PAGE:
Film: Being Flynn (2012) Cast includes: Robert De Niro (Goodfellas), Paul Dano (Little Miss Sunshine), Julianne Moore (The Kids Are All Right), Olivia Thirlby (Juno) Writer/Director: Paul Weitz (About a Boy) Genre: Drama, Humor (102 minutes) Based on a memoir by Nick Flynn

"Don't worry, you're in the hands of a master storyteller," says Flynn... that would be Jonathan Flynn. He tells us that he's one of America's three classic storytellers, "and soon, very soon, I shall be known." In the voice of Nicholas Flynn, we're told that it's his father's story, "but he's not telling it. I am." He goes on to tell us, "All my life, my father has been manifest as an absence." Yet, "some part of me always knew he'd find me some day." About the only way Nick knew his father was from his letters -- hundreds of them. It seems that even from afar, Jonathan passed on the longing to become a writer.

When Nick needs to find a new apartment, the guys are concerned that he might have family needing to crash on the sofa. "My mother's dead. And my father... I haven't seen him in 18 years." It's the perfect answer -- Nick gets the apartment. So it's quite a shock when Nick gets the phone call from his father ordering, not requesting, that Nick come over right away with a truck and help him move -- something about a "scum-sucking landlord." Without the slightest greeting, Jonathan begins making demands. "We were put on this earth to help other people." (Meaning: "You need to help me.") Jonathan can be charming when it suits his needs -- an "excellent raconteur," he's fond of saying about himself. Nick figures the quickest way to get his life back is to help out and move on. The only catch is that Nick now works at Harbor Street Inn, a shelter for homeless men and it doesn't take long before Jonathan shows up, complete with grandiose delusions and demands.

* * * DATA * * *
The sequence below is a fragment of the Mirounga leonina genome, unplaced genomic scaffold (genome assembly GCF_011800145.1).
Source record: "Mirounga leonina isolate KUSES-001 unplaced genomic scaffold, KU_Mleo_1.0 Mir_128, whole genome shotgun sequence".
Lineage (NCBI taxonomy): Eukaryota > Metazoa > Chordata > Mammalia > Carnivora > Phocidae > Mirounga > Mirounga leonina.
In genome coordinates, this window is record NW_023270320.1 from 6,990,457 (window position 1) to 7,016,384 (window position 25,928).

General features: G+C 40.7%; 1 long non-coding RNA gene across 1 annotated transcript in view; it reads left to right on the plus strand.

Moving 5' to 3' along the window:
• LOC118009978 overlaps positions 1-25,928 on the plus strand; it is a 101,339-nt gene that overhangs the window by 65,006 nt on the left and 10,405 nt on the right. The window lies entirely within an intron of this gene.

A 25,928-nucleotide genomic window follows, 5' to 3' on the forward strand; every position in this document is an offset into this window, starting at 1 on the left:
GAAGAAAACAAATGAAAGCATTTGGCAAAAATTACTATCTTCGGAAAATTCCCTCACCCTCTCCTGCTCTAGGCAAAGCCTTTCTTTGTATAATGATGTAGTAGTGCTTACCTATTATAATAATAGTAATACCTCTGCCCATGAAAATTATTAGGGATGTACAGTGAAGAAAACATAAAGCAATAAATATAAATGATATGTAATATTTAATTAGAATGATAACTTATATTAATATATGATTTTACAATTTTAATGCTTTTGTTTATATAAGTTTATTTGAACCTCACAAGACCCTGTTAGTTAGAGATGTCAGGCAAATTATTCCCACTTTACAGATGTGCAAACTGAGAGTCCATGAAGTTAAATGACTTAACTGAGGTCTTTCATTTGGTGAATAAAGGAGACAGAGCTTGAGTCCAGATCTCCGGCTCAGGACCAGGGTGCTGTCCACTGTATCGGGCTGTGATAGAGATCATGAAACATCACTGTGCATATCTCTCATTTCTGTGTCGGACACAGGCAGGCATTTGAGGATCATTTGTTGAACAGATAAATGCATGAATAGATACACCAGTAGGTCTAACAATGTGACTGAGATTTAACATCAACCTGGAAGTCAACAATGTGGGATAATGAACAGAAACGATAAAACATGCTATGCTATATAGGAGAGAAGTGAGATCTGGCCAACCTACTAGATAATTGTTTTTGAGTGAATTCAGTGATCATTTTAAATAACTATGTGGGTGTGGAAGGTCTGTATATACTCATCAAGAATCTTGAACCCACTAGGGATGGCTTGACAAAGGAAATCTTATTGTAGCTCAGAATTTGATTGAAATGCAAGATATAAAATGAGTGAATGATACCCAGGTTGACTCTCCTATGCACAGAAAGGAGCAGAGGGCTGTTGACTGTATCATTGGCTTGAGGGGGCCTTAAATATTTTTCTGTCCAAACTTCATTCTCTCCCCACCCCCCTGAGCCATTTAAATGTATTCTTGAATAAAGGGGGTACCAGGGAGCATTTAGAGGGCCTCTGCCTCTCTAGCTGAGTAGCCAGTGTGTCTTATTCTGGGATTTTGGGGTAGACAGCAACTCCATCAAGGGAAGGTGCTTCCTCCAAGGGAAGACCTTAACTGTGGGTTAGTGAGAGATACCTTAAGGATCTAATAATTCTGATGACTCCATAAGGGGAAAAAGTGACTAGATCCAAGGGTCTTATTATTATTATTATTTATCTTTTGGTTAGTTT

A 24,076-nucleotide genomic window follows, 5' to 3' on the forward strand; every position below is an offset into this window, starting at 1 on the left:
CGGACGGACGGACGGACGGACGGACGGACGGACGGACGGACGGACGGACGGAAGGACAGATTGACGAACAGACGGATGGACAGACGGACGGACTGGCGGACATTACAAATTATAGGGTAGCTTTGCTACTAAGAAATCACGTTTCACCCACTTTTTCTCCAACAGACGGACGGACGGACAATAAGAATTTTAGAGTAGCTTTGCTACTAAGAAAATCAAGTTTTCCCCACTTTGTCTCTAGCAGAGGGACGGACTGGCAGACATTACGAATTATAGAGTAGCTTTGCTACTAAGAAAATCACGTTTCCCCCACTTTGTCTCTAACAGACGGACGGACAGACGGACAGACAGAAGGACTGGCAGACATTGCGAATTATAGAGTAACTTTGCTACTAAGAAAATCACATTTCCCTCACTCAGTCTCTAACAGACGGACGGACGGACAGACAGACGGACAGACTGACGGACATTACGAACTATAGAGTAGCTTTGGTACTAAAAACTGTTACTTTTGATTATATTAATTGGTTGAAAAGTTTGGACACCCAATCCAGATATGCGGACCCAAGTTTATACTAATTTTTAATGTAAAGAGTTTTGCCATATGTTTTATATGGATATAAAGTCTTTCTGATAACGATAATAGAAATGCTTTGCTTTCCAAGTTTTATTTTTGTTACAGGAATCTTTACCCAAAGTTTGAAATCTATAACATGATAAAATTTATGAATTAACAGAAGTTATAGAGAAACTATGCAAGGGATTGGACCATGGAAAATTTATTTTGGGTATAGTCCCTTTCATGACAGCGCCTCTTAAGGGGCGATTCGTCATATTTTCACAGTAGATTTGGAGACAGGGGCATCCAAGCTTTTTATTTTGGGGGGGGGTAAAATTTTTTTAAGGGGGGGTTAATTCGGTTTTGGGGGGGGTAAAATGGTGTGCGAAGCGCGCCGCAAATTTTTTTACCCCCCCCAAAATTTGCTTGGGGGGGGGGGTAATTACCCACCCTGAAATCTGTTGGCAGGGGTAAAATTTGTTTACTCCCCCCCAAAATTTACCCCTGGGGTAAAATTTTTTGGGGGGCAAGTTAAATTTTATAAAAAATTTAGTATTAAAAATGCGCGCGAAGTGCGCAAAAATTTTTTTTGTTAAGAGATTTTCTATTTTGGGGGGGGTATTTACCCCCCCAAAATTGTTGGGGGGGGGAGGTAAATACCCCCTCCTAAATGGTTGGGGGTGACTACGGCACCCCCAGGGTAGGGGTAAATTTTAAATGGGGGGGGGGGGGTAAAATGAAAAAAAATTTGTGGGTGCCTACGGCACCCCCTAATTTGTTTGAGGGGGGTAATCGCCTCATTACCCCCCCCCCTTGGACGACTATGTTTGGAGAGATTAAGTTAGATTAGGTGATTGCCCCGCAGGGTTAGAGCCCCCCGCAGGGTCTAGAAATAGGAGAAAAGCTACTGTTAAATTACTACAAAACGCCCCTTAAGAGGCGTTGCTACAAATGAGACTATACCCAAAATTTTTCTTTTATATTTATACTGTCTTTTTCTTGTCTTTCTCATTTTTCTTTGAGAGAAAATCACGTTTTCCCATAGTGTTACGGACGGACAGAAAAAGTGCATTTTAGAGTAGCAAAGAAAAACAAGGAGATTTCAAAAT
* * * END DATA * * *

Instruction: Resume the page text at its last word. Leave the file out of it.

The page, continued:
This film would be downright depressing if it weren't so cleverly written and well-performed. It skillfully weaves together the father/son writing competition with an intensely dysfunctional parent/child relationship. This is the stuff that keeps shrinking in show business... a self-centered, needy, competitive parent combined with a son's fear that DNA might control his fate. Yet the story is told without being judgmental. There are times, to be sure, when we'd like to haul-off and hit Flynn senior. His behavior is downright reprehensible... yet we can't give up on him entirely. Based on a memoir by Nick Flynn, Another Bullshit Night in Suck City, this movie walks a fine line and does it with nuance and complexity. It's not always easy to separate the endearing delusions from the aggravating ones. When Flynn senior ends up in the homeless shelter, he justifies it this way: "I'm doing the same thing here that you are -- gathering material. Life is gathering material."

3 popped kernels (Scale: 0-4) Skillful, humorous telling of a dysfunctional father/son relationship... under the humor, there's still plenty of pain Popcorn Profile Rated: R (Language, drugs) Audience: Grown-ups Gender: Co-ed Distribution: Mainstream wide release Mood: Sober Tempo: Cruises comfortably Visual Style: Unvarnished realism Character Development: Engaging Language: True to life Social Significance: Thought provoking



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